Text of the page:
So if you make a plan, remember what this is, in this new model, we’re redoing the plan every two months. We’re refining it, right? So it’s not like something’s now set in stone for 5 years or 10 years, right?
Usually, I encourage the transition process, I say, “Boards, hold on a moment, let your team come to you with something and start showing you it’s working before you get too worried about it.”
Staff goes in, they make their first version of the plan, their second version of the plan, they start seeing huge results really quickly, and the boards are like, “Yay, results, we love it.” We’ve got buy in, right? So sometimes the proof of the pudding is in the tasting, make the pudding, let your board taste it, and you’ll get your buy in.
Anonymous asks, where . . . Oh, I think we answered that.
Programs. I just don’t think we have time to go into the nitty-gritty of programs other than to say that one, growing and scaling your programs should be in your strategy.
And two, there’s a critical function that a lot of organizations are missing. Like in their org chart, where one, there’s a set of people who need to be responsible for ensuring that programs are carried out according to their design.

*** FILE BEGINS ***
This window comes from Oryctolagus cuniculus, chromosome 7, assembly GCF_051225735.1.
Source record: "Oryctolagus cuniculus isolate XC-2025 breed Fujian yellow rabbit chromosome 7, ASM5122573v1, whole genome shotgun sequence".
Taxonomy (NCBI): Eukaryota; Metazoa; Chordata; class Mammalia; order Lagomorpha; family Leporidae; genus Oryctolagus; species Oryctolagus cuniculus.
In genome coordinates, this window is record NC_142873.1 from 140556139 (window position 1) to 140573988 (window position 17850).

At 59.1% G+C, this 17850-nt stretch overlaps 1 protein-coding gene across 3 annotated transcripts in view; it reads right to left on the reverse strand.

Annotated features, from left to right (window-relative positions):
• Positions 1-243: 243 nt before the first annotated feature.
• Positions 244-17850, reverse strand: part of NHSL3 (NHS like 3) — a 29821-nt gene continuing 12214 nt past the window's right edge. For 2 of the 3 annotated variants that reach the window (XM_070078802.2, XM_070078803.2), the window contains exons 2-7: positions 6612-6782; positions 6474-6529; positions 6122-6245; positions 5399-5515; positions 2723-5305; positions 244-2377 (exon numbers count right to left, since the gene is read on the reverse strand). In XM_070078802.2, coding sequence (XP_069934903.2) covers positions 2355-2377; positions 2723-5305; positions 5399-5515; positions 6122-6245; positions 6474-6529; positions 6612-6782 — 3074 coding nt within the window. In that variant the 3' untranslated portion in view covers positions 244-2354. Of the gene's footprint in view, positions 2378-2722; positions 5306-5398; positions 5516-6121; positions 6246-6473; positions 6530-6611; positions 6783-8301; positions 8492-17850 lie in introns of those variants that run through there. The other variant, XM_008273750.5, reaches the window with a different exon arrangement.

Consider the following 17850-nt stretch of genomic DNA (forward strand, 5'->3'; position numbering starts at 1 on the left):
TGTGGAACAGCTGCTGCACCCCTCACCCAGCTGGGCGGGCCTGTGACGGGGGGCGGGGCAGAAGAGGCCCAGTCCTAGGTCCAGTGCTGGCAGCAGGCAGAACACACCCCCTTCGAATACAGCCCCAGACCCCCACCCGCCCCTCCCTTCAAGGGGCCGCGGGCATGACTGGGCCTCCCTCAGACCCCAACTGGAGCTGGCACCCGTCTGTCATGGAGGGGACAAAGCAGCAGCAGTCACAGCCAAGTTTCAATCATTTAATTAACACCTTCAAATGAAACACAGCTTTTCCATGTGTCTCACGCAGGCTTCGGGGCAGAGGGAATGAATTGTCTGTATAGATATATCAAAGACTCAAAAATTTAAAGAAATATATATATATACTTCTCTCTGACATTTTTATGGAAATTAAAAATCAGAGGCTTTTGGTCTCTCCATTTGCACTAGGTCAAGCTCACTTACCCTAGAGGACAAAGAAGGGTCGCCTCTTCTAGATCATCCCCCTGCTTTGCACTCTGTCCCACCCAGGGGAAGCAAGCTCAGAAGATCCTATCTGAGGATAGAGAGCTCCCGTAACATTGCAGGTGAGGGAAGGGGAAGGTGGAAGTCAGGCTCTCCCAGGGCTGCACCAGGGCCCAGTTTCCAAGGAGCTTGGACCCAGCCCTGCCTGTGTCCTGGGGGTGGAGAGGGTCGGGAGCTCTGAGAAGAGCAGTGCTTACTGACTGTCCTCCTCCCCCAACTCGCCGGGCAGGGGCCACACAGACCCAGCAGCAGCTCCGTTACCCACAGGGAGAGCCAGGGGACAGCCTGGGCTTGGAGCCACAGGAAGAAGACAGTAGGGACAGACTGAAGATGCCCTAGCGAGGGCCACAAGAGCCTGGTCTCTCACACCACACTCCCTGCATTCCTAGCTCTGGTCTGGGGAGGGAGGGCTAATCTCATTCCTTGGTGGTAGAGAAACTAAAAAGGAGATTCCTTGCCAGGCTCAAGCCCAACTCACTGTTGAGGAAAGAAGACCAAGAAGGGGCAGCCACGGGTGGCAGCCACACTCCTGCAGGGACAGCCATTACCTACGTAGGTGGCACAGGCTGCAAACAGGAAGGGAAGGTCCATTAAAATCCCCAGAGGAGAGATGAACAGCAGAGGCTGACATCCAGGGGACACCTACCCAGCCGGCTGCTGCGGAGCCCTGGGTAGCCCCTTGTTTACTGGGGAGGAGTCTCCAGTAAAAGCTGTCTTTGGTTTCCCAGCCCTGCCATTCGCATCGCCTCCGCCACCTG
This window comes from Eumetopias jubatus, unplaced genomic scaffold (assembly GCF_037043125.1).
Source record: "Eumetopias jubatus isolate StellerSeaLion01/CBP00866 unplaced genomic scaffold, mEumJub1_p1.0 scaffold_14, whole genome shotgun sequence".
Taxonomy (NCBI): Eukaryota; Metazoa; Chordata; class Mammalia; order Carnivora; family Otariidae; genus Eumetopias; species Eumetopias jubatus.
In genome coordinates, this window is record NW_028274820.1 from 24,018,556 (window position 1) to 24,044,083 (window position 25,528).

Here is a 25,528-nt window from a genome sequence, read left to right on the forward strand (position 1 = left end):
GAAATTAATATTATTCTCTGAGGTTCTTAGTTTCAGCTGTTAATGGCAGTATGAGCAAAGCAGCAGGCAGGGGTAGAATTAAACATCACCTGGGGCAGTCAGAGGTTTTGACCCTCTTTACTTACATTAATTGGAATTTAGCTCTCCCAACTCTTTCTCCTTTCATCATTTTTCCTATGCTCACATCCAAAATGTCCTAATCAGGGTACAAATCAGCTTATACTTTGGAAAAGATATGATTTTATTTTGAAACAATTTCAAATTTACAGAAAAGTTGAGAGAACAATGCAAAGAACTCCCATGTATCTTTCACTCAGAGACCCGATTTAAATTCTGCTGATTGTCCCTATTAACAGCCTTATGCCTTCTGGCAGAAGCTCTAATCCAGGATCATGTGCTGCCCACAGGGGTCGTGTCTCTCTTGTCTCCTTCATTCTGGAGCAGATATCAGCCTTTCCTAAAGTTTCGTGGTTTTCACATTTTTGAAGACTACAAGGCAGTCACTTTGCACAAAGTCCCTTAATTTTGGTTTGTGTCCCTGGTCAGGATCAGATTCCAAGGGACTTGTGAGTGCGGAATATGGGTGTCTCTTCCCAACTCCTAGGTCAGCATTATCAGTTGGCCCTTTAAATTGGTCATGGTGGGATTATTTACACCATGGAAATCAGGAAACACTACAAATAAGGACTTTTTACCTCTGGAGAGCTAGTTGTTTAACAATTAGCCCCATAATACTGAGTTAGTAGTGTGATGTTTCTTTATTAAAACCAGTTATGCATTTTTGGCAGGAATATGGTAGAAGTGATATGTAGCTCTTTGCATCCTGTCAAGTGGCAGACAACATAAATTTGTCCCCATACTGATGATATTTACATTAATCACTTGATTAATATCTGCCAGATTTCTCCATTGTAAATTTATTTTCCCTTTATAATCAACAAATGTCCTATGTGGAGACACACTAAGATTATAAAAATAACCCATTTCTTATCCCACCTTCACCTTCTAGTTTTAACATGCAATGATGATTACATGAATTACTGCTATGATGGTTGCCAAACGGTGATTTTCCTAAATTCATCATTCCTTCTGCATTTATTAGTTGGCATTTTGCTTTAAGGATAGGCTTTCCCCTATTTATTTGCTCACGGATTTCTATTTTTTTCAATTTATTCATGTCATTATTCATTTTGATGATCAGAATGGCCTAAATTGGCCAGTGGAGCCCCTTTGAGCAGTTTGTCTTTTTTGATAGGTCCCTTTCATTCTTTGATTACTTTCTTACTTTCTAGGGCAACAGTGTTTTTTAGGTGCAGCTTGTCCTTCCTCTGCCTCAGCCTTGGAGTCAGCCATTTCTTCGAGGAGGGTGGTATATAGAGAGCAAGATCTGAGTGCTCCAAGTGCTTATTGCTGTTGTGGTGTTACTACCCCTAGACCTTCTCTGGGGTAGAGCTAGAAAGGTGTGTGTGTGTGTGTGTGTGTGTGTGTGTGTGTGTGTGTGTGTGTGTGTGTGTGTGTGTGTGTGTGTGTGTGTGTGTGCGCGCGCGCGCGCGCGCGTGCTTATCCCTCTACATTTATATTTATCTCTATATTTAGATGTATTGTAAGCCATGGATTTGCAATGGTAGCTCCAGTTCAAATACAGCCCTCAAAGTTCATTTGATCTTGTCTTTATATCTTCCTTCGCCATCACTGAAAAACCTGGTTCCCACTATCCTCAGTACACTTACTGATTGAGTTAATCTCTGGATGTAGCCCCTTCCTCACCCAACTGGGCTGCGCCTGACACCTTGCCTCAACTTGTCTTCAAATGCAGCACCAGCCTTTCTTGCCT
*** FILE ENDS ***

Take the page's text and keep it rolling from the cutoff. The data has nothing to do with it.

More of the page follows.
And there’s another person who really needs, or another role that needs to be accountable for whether or not you have the right programs, or your programs are performing up to the standards that you would like them to be performing. So do we have the right programs, and are our programs running according to plan? So it’s part of your MO, and it’s part of your strategy.
Ray Anne says, “This is very helpful. If we wanted to work with you more on the Impact Method with our organization, what price point are we looking at? We’re a small nonprofit.”
Probably as a smaller nonprofit, I have a group program called Thrive. The first step would be to just apply to see if you’re qualified, and we’ll go over pricing and everything you’d want to know.
So if you go to pivotground.com/application, you can apply. It’s not a long application, but we want to get a sense of if you’re a good fit for that program, because small comes in many sizes with nonprofits. So we’ll make sure we give you a good answer for that.
Toby says, “How do you break down the projects in execution? You mentioned projects can be done in two weeks.”
I would love to elaborate. So you have your execution goal, and then you plan out the project.